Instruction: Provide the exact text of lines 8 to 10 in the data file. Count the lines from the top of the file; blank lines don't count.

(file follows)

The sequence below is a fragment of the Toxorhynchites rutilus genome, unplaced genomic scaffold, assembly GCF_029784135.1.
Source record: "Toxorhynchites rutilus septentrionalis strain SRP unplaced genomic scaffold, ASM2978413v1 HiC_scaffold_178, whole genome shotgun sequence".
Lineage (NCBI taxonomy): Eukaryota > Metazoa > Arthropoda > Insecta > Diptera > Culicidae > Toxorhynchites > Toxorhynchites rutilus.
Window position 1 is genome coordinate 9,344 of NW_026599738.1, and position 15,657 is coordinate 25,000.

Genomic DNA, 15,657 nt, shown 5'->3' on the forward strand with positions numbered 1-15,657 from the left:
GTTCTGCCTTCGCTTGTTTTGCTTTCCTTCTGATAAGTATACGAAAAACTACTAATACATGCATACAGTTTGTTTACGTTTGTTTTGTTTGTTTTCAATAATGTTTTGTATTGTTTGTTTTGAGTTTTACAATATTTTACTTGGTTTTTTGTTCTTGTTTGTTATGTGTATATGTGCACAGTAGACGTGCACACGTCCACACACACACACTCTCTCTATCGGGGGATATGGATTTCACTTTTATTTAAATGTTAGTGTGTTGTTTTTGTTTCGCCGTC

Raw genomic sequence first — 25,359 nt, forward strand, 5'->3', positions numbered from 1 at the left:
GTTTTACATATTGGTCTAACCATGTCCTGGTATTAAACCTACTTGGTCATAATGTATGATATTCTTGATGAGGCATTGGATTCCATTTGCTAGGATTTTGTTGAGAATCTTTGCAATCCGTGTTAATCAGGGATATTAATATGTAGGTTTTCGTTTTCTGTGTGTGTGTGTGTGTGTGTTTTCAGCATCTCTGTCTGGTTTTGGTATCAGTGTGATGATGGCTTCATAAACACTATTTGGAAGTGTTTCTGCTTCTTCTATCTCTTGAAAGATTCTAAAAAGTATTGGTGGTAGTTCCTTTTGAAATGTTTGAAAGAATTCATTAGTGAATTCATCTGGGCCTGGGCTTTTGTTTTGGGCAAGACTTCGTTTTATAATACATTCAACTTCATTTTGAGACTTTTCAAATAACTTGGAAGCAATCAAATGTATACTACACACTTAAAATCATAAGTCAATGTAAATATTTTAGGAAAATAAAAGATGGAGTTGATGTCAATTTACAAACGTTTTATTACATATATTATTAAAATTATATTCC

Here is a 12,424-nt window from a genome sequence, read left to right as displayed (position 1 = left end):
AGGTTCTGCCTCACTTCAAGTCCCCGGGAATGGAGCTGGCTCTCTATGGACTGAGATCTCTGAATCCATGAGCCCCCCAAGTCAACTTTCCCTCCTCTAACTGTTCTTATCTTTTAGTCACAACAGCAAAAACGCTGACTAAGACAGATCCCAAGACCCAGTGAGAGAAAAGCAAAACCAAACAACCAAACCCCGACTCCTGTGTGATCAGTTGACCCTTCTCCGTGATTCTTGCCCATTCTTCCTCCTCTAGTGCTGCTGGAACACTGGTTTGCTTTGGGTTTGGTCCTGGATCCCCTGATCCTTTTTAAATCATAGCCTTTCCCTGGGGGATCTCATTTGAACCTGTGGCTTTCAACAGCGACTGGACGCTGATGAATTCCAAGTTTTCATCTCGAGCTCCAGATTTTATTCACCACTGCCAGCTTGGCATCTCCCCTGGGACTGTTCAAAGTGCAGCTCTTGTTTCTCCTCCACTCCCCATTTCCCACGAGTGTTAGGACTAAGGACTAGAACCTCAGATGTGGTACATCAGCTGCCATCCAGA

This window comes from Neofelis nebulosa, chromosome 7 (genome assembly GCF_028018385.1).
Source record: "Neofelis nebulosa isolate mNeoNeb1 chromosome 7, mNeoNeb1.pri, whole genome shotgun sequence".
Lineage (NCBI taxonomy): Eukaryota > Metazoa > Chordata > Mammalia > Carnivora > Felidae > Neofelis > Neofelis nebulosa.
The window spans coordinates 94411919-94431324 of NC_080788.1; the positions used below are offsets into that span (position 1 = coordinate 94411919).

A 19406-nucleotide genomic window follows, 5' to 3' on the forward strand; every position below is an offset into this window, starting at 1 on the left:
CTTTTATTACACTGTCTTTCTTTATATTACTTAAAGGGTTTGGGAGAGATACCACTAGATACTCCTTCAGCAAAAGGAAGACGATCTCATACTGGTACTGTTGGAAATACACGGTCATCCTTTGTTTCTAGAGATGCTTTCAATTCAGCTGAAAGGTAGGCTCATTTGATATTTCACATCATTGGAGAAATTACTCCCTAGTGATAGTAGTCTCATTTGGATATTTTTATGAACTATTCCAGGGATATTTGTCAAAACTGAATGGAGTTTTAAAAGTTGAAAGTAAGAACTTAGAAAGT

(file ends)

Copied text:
GTTTTACATATTGGTCTAACCATGTCCTGGTATTAAACCTACTTGGTCATAATGTATGATATTCTTGATGAGGCATTGGATTCCATTTGCTAGGATTTTGTTGAGAATCTTTGCAATCCGTGTTAATCAGGGATATTAATATGTAGGTTTTCGTTTTCTGTGTGTGTGTGTGTGTGTGTTTTCAGCATCTCTGTCTGGTTTTGGTATCAGTGTGATGATGGCTTCATAAACACTATTTGGAAGTGTTTCTGCTTCTTCTATCTCTTGAAAGATTCTAAAAAGTATTGGTGGTAGTTCCTTTTGAAATGTTTGAAAGAATTCATTAGTGAATTCATCTGGGCCTGGGCTTTTGTTTTGGGCAAGACTTCGTTTTATAATACATTCAACTTCATTTTGAGACTTTTCAAATAACTTGGAAGCAATCAAATGTATACTACACACTTAAAATCATAAGTCAATGTAAATATTTTAGGAAAATAAAAGATGGAGTTGATGTCAATTTACAAACGTTTTATTACATATATTATTAAAATTATATTCC

Here is a 12,424-nt window from a genome sequence, read left to right as displayed (position 1 = left end):
AGGTTCTGCCTCACTTCAAGTCCCCGGGAATGGAGCTGGCTCTCTATGGACTGAGATCTCTGAATCCATGAGCCCCCCAAGTCAACTTTCCCTCCTCTAACTGTTCTTATCTTTTAGTCACAACAGCAAAAACGCTGACTAAGACAGATCCCAAGACCCAGTGAGAGAAAAGCAAAACCAAACAACCAAACCCCGACTCCTGTGTGATCAGTTGACCCTTCTCCGTGATTCTTGCCCATTCTTCCTCCTCTAGTGCTGCTGGAACACTGGTTTGCTTTGGGTTTGGTCCTGGATCCCCTGATCCTTTTTAAATCATAGCCTTTCCCTGGGGGATCTCATTTGAACCTGTGGCTTTCAACAGCGACTGGACGCTGATGAATTCCAAGTTTTCATCTCGAGCTCCAGATTTTATTCACCACTGCCAGCTTGGCATCTCCCCTGGGACTGTTCAAAGTGCAGCTCTTGTTTCTCCTCCACTCCCCATTTCCCACGAGTGTTAGGACTAAGGACTAGAACCTCAGATGTGGTACATCAGCTGCCATCCAGA